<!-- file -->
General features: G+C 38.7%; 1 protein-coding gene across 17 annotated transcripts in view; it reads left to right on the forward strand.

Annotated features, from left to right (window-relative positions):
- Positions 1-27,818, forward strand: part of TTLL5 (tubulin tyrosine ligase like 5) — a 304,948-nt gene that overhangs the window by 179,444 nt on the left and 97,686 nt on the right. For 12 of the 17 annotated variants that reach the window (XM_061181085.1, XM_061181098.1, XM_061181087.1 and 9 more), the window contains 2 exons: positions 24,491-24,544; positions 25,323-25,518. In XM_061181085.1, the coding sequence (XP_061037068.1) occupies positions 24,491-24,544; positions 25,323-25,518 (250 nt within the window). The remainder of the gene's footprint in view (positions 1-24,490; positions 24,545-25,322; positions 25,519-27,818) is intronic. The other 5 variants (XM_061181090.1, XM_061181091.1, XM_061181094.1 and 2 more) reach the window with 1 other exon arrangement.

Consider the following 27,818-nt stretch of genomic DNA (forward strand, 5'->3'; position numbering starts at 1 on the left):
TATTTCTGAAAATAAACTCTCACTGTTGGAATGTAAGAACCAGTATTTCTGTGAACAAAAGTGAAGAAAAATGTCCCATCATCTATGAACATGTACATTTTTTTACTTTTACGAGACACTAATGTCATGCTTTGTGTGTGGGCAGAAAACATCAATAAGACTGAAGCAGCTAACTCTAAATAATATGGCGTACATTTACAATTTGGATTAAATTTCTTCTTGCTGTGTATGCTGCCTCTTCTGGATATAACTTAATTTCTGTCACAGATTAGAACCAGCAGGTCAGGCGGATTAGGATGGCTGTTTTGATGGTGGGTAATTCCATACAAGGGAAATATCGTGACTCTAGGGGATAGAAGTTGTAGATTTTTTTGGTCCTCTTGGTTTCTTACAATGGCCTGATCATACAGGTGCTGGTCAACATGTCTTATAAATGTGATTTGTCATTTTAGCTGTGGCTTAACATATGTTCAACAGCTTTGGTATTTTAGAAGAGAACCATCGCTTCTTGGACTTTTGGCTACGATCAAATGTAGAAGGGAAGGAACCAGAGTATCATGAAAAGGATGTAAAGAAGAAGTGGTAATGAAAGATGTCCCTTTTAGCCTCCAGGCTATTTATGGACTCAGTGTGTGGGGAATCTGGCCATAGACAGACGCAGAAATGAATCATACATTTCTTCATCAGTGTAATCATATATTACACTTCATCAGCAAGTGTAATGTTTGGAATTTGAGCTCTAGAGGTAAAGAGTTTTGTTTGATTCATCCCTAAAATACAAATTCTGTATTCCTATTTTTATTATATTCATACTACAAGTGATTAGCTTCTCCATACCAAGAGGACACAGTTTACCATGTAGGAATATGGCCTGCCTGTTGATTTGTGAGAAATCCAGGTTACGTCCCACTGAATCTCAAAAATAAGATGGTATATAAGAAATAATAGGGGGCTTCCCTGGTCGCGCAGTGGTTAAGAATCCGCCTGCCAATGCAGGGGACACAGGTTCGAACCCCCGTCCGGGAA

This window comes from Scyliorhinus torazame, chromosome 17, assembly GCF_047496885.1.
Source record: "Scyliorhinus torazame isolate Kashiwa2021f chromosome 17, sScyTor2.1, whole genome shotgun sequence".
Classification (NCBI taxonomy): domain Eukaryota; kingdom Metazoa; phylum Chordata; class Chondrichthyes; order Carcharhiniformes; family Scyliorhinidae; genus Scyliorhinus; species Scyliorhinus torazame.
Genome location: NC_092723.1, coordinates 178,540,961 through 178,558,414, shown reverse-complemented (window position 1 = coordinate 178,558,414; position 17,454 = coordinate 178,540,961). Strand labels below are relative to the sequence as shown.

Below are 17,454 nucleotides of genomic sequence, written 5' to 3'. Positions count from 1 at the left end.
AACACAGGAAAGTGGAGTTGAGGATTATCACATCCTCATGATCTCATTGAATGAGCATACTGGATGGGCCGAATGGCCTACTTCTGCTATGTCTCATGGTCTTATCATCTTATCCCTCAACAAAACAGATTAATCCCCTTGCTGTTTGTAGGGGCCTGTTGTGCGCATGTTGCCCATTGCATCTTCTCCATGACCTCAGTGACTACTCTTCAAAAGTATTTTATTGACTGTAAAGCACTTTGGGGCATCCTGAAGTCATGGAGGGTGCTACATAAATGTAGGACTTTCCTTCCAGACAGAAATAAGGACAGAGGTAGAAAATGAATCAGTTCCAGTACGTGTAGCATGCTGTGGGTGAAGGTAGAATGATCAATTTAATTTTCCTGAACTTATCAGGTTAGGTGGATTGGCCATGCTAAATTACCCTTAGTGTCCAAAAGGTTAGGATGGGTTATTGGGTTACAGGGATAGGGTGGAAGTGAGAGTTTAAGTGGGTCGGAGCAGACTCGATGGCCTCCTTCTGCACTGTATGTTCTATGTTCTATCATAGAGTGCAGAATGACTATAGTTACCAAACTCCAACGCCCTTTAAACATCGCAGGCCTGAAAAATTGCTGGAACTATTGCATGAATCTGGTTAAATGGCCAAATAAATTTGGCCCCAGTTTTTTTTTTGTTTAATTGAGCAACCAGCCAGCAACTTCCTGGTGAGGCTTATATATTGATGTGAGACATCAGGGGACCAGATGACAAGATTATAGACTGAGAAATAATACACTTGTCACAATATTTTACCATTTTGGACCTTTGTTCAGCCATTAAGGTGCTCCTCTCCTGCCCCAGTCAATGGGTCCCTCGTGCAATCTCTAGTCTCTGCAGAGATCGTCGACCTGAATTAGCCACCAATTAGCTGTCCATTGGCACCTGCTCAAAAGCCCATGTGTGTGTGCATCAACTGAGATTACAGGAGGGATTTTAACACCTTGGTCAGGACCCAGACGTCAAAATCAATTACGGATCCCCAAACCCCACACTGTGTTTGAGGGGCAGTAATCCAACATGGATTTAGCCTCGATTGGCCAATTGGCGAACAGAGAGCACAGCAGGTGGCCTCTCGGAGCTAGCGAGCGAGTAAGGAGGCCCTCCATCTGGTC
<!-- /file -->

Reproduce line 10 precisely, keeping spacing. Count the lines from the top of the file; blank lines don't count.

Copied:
Below are 17,454 nucleotides of genomic sequence, written 5' to 3'. Positions count from 1 at the left end.